The title and sub-title of this book are a trifle misleading. At first glance, they tend to delude readers into anticipating one of those low-brow ‘how to flourish and prosper’ prescriptions which unfortunately flood the Indian market.
The good news is one can’t be more wrong. This is the 70-year-old management doyen’s fifth book and here, R Gopalakrishnan has indeed excelled himself.
As is often the case with introspective writing, the author’s narration seems self-evident and the discerning reader will find herself asking: “I’ve thought of this already, haven’t I?”
Gopalakrishnan’s learning has been gathered from decades of corporate experience. This book is enriched by deep and insightful analyses based on the author’s one-to-one conversations with ordinary, not famous, individuals. Consequently, their words are not self-conscious and don’t “suffer exaggeration and distortion” as stories of celebrities do when “presented like fairy tales which romanticize more than depict stark realities”.
The author acts boldly. He explains: “This book is based on People Like Us (PLU). PLUs inspire as well as instruct readers in different ways compared to the stories of celebrities. It is comforting for ordinary people to know that PLUs, like themselves, struggle to think through dilemmas, do not know precisely what they want out of their lives and careers or struggle to live a life of fulfilment… This may perhaps be one of few such books that is based on chronicling People Like Us.” In addition, he forestalls doubts expressed in the first paragraph of this review by clarifying that “I did not want to be prescriptive with pat answers and solutions.” Authors are rarely so honest.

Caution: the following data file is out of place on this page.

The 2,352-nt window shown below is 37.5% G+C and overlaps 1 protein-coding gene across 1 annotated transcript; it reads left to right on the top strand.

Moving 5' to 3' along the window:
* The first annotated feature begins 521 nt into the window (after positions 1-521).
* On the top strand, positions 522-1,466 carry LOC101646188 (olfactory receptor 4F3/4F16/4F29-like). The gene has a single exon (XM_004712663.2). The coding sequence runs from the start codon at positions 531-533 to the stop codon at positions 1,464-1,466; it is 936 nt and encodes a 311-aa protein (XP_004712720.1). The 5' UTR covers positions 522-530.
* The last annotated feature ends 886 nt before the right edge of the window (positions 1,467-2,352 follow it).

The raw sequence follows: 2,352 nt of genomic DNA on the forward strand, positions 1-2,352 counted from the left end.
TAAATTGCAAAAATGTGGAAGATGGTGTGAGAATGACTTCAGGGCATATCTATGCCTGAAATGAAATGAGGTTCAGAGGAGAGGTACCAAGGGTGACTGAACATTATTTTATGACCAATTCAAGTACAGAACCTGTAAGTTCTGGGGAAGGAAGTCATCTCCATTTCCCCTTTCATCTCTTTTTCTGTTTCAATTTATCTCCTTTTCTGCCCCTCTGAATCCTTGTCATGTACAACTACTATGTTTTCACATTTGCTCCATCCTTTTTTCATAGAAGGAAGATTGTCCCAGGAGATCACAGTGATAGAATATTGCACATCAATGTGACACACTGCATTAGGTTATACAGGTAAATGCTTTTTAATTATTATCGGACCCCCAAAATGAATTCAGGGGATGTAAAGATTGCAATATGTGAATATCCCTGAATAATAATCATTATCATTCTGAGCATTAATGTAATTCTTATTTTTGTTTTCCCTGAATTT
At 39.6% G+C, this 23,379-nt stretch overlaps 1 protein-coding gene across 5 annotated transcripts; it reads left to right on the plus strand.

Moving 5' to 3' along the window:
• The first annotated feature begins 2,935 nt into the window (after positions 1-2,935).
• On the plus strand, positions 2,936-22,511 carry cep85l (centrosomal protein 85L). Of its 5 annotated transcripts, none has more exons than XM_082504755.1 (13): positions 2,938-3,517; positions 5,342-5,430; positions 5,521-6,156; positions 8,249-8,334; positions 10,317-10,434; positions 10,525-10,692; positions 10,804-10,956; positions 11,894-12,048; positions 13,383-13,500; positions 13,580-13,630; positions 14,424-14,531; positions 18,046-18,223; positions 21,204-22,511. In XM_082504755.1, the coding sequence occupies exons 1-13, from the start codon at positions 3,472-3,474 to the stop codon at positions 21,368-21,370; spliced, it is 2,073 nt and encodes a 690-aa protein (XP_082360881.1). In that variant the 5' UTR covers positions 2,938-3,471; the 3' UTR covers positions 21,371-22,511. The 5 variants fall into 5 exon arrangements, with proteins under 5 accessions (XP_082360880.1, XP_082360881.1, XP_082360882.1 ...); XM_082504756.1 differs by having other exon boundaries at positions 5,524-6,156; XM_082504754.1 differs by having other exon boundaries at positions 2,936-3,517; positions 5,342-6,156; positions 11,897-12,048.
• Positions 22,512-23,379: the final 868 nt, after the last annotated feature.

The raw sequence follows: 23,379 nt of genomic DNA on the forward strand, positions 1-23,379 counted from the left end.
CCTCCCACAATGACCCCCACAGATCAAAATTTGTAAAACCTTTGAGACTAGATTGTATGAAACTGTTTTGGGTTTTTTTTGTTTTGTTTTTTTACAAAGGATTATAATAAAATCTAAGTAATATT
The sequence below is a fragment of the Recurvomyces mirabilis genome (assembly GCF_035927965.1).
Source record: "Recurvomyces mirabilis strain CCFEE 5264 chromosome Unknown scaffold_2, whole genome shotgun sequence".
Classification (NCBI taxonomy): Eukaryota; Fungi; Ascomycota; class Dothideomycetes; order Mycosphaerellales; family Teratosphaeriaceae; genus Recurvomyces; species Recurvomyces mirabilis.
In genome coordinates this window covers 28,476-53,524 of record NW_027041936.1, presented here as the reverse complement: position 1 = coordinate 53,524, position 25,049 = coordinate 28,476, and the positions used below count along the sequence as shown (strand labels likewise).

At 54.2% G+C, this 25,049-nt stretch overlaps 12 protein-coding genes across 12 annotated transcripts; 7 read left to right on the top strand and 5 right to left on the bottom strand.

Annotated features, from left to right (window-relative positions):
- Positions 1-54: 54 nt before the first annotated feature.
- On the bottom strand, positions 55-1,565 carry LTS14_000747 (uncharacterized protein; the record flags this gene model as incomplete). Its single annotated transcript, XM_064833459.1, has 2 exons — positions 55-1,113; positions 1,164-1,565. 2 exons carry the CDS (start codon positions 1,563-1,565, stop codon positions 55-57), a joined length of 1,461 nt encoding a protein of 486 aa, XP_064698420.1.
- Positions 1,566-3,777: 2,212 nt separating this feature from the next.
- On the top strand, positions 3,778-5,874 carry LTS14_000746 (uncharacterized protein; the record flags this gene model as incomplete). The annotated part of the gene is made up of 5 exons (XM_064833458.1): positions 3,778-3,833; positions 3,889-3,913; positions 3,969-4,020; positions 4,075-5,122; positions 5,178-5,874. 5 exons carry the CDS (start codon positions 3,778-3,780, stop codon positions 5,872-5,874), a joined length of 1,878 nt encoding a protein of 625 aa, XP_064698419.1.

Gopalakrishnan believes the emotional question banks of PLUs are enormously complex: Are my ideals and goals aligned to those of my employer? Does the latter live up to the professed ideals of its leaders? Does my boss come through as truly transparent with people? Does my organisation take what I think to be rational decisions? What is a purposeful life for me? What is courage? How does one get fulfilment in life? What is ethical behaviour?
These dilemmas are not theoretical but realistic. Besides, PLUs seeking cast-iron answers to each of these can’t lead ‘sane lives’.
Now comes the book’s clinching postulation. To simplify life, PLUs need to build mental archetypes of good behaviour, a sort of personal standard of conduct. PLUs ought to judge events and people against this standard. To help PLUs cut through the clutter of dilemmas, Gopalakrishnan urges them to view life through six lenses:
1. Purpose: Belief about one’s life’s aim. Find the long term goal and nurture it.
2. Authenticity: Belief about who one is at the core. Around that belief develop ideas about truthfulness, frankness, self-confidence, speaking one’s mind.
3. Courage: Mind-set about virtues one admires such as ambition, boldness, resisting unfair power, taking risks, facing vulnerabilities.
4. Trust: Mind-set about reliability, never letting anyone down, keeping secrets, loyalty and faith.
5. Luck: Includes words like fate, unexpected fortune, providence, unearned bonanza, fluke.
6. Fulfilment: Being happy, radiating positive energy, enjoying what there is, not cribbing about what isn’t, contendedness.
These ‘six lenses’ aren’t cooked up as a wise author’s pontifications but are seamlessly provided by People Like Us, ordinary non-celebrities, each of whose dialogues with the author is faithfully transcribed in the first person. The presentation is lucid and bracing and the method is uniquely well-conceived.
This reviewer unhesitatingly commends this brilliant book to countless People Like Us.
Sujoy Gupta is a business historian and corporate biographer.